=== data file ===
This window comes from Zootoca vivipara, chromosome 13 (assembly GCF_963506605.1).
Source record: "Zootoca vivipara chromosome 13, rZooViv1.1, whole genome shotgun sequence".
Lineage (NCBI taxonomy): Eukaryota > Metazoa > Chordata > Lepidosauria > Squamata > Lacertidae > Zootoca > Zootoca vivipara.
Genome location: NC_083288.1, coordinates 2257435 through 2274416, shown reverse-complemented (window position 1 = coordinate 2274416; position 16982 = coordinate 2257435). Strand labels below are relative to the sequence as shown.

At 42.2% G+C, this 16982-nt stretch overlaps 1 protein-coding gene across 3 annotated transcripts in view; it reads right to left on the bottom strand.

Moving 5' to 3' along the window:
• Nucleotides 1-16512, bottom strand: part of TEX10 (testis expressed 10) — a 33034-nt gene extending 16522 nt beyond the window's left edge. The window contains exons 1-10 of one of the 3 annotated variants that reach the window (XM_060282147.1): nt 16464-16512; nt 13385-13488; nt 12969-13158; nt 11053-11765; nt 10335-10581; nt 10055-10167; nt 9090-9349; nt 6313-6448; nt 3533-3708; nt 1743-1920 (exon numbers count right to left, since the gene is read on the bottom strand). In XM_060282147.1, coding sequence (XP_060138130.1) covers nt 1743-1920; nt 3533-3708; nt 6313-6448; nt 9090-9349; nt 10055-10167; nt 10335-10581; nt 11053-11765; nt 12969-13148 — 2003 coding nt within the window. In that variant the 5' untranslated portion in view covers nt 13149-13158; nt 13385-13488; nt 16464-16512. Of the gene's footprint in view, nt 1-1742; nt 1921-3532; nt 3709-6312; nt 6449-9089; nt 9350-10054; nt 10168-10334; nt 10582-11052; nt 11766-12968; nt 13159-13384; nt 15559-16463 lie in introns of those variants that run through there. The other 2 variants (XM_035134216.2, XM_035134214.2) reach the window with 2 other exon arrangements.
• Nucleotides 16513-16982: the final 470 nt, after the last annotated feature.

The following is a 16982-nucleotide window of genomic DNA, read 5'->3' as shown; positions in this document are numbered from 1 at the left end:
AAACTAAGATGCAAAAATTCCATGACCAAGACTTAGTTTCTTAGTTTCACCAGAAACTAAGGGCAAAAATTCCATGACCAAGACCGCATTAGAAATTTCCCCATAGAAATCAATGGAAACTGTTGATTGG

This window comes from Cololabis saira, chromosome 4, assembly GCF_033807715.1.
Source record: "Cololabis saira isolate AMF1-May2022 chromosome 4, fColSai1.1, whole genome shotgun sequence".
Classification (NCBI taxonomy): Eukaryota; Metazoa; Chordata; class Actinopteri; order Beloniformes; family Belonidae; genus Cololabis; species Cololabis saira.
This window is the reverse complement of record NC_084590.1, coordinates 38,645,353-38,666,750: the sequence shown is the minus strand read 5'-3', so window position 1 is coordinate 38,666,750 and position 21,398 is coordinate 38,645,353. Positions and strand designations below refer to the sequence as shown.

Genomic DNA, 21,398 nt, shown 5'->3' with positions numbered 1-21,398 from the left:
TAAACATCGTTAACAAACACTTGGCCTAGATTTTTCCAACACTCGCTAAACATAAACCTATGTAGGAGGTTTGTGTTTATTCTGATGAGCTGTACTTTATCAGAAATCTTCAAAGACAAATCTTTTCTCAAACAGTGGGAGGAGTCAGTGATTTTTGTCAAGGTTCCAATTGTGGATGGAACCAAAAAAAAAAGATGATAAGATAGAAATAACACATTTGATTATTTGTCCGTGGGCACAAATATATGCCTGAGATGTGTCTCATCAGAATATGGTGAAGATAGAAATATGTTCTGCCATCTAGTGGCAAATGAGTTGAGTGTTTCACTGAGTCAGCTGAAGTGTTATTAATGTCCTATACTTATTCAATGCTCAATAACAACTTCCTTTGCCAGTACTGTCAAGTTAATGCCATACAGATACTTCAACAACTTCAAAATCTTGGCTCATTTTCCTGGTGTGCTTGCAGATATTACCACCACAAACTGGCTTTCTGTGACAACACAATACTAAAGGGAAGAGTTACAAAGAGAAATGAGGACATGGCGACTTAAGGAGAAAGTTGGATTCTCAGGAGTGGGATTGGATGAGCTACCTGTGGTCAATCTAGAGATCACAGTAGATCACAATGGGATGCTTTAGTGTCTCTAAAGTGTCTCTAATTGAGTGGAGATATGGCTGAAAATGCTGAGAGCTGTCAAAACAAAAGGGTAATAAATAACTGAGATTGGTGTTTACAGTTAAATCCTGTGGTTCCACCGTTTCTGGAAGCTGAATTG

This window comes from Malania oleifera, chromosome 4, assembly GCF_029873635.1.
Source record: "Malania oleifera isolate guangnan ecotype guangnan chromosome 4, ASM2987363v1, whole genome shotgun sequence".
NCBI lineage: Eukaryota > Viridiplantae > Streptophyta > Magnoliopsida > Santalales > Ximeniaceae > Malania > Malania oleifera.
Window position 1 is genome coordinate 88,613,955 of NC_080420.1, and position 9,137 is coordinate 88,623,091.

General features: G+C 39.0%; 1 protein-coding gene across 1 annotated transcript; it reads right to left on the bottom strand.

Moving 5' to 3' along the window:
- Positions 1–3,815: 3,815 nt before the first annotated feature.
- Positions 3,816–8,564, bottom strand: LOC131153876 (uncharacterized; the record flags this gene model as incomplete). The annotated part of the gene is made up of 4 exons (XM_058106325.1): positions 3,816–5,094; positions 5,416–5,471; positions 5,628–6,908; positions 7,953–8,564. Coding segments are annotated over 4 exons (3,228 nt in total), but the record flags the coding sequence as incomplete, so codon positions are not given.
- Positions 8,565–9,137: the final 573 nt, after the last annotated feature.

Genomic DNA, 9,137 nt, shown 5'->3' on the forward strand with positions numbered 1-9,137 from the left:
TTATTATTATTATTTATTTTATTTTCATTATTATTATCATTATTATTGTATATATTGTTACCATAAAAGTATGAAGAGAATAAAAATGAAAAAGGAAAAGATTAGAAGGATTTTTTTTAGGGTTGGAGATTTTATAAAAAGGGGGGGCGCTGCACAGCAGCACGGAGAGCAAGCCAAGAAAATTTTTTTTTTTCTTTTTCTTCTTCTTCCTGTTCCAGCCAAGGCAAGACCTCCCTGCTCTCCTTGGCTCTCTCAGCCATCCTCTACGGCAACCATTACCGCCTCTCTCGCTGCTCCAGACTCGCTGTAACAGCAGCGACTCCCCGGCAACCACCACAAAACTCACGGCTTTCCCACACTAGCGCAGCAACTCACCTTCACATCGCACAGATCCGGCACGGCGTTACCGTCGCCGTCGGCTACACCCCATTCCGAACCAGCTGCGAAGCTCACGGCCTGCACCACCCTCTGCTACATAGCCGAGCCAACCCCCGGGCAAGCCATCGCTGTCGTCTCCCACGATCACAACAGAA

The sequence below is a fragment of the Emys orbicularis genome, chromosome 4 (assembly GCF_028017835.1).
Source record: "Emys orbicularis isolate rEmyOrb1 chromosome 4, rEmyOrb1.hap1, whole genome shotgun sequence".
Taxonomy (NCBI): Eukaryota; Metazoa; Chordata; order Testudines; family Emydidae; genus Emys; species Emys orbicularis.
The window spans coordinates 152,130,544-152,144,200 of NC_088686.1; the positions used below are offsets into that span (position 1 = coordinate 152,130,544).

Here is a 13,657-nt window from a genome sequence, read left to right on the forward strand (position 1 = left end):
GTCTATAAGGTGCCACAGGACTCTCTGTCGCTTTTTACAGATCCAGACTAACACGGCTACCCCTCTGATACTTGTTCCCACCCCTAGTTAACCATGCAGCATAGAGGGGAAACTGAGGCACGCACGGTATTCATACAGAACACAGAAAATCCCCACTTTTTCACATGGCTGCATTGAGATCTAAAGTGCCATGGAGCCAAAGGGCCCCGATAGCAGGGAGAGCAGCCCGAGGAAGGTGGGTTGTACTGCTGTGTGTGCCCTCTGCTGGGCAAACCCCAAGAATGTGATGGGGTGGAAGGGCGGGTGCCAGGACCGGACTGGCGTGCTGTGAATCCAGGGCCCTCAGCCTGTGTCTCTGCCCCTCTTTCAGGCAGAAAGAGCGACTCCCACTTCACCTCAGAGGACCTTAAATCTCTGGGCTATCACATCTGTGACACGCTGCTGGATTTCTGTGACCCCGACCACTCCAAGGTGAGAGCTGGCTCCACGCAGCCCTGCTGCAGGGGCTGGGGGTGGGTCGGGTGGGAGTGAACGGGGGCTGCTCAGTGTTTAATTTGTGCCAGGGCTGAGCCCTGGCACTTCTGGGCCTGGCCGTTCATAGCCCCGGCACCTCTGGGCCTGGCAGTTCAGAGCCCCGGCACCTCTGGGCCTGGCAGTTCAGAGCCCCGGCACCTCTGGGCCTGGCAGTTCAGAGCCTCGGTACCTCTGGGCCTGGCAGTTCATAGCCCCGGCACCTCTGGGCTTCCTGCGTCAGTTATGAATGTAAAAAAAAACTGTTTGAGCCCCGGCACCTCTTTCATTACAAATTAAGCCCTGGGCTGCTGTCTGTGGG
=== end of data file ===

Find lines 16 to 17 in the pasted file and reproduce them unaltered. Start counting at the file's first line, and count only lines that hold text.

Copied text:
TAAACATCGTTAACAAACACTTGGCCTAGATTTTTCCAACACTCGCTAAACATAAACCTATGTAGGAGGTTTGTGTTTATTCTGATGAGCTGTACTTTATCAGAAATCTTCAAAGACAAATCTTTTCTCAAACAGTGGGAGGAGTCAGTGATTTTTGTCAAGGTTCCAATTGTGGATGGAACCAAAAAAAAAAGATGATAAGATAGAAATAACACATTTGATTATTTGTCCGTGGGCACAAATATATGCCTGAGATGTGTCTCATCAGAATATGGTGAAGATAGAAATATGTTCTGCCATCTAGTGGCAAATGAGTTGAGTGTTTCACTGAGTCAGCTGAAGTGTTATTAATGTCCTATACTTATTCAATGCTCAATAACAACTTCCTTTGCCAGTACTGTCAAGTTAATGCCATACAGATACTTCAACAACTTCAAAATCTTGGCTCATTTTCCTGGTGTGCTTGCAGATATTACCACCACAAACTGGCTTTCTGTGACAACACAATACTAAAGGGAAGAGTTACAAAGAGAAATGAGGACATGGCGACTTAAGGAGAAAGTTGGATTCTCAGGAGTGGGATTGGATGAGCTACCTGTGGTCAATCTAGAGATCACAGTAGATCACAATGGGATGCTTTAGTGTCTCTAAAGTGTCTCTAATTGAGTGGAGATATGGCTGAAAATGCTGAGAGCTGTCAAAACAAAAGGGTAATAAATAACTGAGATTGGTGTTTACAGTTAAATCCTGTGGTTCCACCGTTTCTGGAAGCTGAATTG

This window comes from Malania oleifera, chromosome 4, assembly GCF_029873635.1.